dust bowl

Phnom Penh Travel Blog

 › entry 54 of 56 › view all entries
there's some lovely photos on the walls inside the S-21 rooms that depict what happened under Pol Pot's regime
Phnom Penh holds contradictions like none other. Dust flies everywhere due to a lack of paved roads. If you are on one of the few main roads you may have the privilege of tarmac but dodging the landmine of potholes is next to impossible. Few intersections have lights and stop sign are non-existent. Everyone (motorbikes, cars, trucks, bicycles and pedestrians) converges on one another and somehow make it out the other side with a chaotic ease. Each intersection is a freeforall.
They drive on the right and the ATMs dispense US dollars. You can pay for everything in dollars but sometimes your change will come back in riels (Cambodia's currency...although US dollars is also an official currency). There's a seamless transaction between the two currencies. Like Thailand, the outlets here accomodate US plugs.
each room is left with a single bed and a box for defecating...as well as a tool or two used for torture
It's a little slice of America in southeast asia...a poverty striken America.
The markets prove more frantic than Thailand's. just a 3 minute walk down an aisle brings you from fruit, to stepping over women cooking on the street, to whole chickens and skinned chickens, other feathered creatures, whole fish, fish slaughtered in half (blood still present), fish flopping, and a whole host of other animal bits and pieces on displays. Oh, and insects. If it's eadible the Khmers will eat it.

Phnom Penh offers little in the way of tourist interests, and those that it does hold bring a depressings glimpse on Cambodia's painful history.
The Tuol Sleng Genocide Museum, once a school, was ordered by Pol Pot in 1975 to be set up as a jail (torture facility) and interrogation headquaters for detanees captured by the Khmer Rouge (often compared to Hitler's Nazis.
a look down the hall of one of the buildings at S-21
..but worse). Phnom Penh fell to the Khmer Rouge in 1975. Pol Pot ordered Cambodians to evacuate under the guise that American's would be bombing the city. They were told they could return in 3 days. Few were lucky to return at all. Pol Pot abolished the monitary system and created a peasant country, moving most Cambodians out of cities to the countryside. An ethnic cleansing took place: the educated, those of mixed descent, prior government workers were tortured and killed. Forced to work in the fields with little more than a cup of rice a day, many fell ill and died. Systematic executions killed 2 million Cambodians between 1975 and 1979. In 1978, Vietnam invaded and overthrew the Khmer Rouge in Phnom Penh. Guerrilla warfare continued into the 80s as the Khmer Rouge was financed by anti-Vietnamese governments such as Thailand, China, and the US.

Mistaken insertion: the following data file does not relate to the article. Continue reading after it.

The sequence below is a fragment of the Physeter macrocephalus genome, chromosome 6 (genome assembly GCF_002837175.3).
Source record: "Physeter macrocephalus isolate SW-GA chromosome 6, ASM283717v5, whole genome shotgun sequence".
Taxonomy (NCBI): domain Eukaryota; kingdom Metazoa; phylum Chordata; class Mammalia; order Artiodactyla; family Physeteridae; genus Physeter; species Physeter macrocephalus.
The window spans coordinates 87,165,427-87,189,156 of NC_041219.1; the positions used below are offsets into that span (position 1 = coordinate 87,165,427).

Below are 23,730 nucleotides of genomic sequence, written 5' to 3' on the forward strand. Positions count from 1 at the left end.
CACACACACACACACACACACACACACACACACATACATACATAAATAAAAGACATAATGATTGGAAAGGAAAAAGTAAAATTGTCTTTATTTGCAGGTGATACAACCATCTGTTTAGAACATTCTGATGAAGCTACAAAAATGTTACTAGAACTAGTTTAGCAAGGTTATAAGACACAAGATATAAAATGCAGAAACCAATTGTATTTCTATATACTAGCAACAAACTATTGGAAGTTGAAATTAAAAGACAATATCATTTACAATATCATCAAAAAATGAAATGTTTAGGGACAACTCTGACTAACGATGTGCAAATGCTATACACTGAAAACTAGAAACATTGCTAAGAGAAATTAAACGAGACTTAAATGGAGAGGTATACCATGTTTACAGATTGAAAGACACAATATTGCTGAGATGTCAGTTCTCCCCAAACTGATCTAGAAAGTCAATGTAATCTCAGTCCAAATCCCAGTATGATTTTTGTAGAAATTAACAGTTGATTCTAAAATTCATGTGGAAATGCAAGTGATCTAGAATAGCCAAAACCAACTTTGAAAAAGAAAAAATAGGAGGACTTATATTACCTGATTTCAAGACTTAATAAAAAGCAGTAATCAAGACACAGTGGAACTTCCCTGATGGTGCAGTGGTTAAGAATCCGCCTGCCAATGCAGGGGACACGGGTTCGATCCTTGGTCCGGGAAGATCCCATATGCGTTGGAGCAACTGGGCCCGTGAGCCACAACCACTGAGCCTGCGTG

the wooden cells

Tuol Sleng offers a chilling glimpse into "Democratic Kampuchea." The first building, Building A, is comprised of aged rooms, each containing a bare metal bed. Random paraphenalia left about usually consisted of rotting chains, a metal box or bowl (used as a toilet) and occasionally a decomposing bottle that use to hold kerosine, used for burning prisoners. The windows in this building use to be covered in plastic so as to muffle the screams from inside. Building B now contains hundreds of photos from those captured by the Khmer soldiers. Everyone wears the same all black peasant clothes and women all sport identical ear-length haircuts. Aside from a few misplaced smiles, everyone wears an expresionless face. Building C contains brick and wooden cells. The doors still swing from the wooden cells on the second floor and the walls still have numbers etched on them.
the main highway in PP
The barbed wire blocking the balconies was used as a prevention to suicide. Building D distrubingly enough contains cases of skulls. Some represent those who were shot and bullet holes are clearly visible, entering from all angles. Others show damage done by beatings. Tuol Sleng openned in 1975 with 154 prisoners. It was closed in 1979 with upwards of 5,500. This doesn't include the 20,000 or so children killed by the Khmer Rouge. By 1977, Tuol Sleng averaged 100 killings per day.
Those that weren't killed before or at Tuol Sleng were brought to Choeung Ek to be executed. Known as the "killing fields," Choeung Ek holds 129 mass graves, 9000 skulls, and random bits of clothing still burried in the ground. Between 1975 and 1979, 20,000 people were killed here.
you don't want to know how high these shelves go...there's about 9000 skulls
During the reign of Pol Pot's Khmer Rouge, the lives of 3 million Cambodians were claimed.
With the invasion of the Vietnamese in 1978, the Khmer Rouge dispersed throughout the countryside. Although fighting between the Khmer Rouge and the government still continued it was no where as dramatic as their overtaking in 75. It wasn't unti 1998 that the Khmer Rouge was finally deciminated. Today, 30 years later, members of the Khmer Rouge finally stand trial despite a rather ineffectual and corrupt government.


(pictures to come later)
 
Join TravBuddy to leave comments, meet new friends and share travel tips!
theres some lovely photos on the …
there's some lovely photos on the…
each room is left with a single be…
each room is left with a single b…
a look down the hall of one of the…
a look down the hall of one of th…
the wooden cells
the wooden cells
the main highway in PP
the main highway in PP
you dont want to know how high th…
you don't want to know how high t…
the memorial at the killing fields…
the memorial at the killing field…
every tree at the killing fields h…
every tree at the killing fields …
the ditches are remnants of mass g…
the ditches are remnants of mass …
eating at a night market
eating at a night market
Phnom Penh
photo by: terminalfunk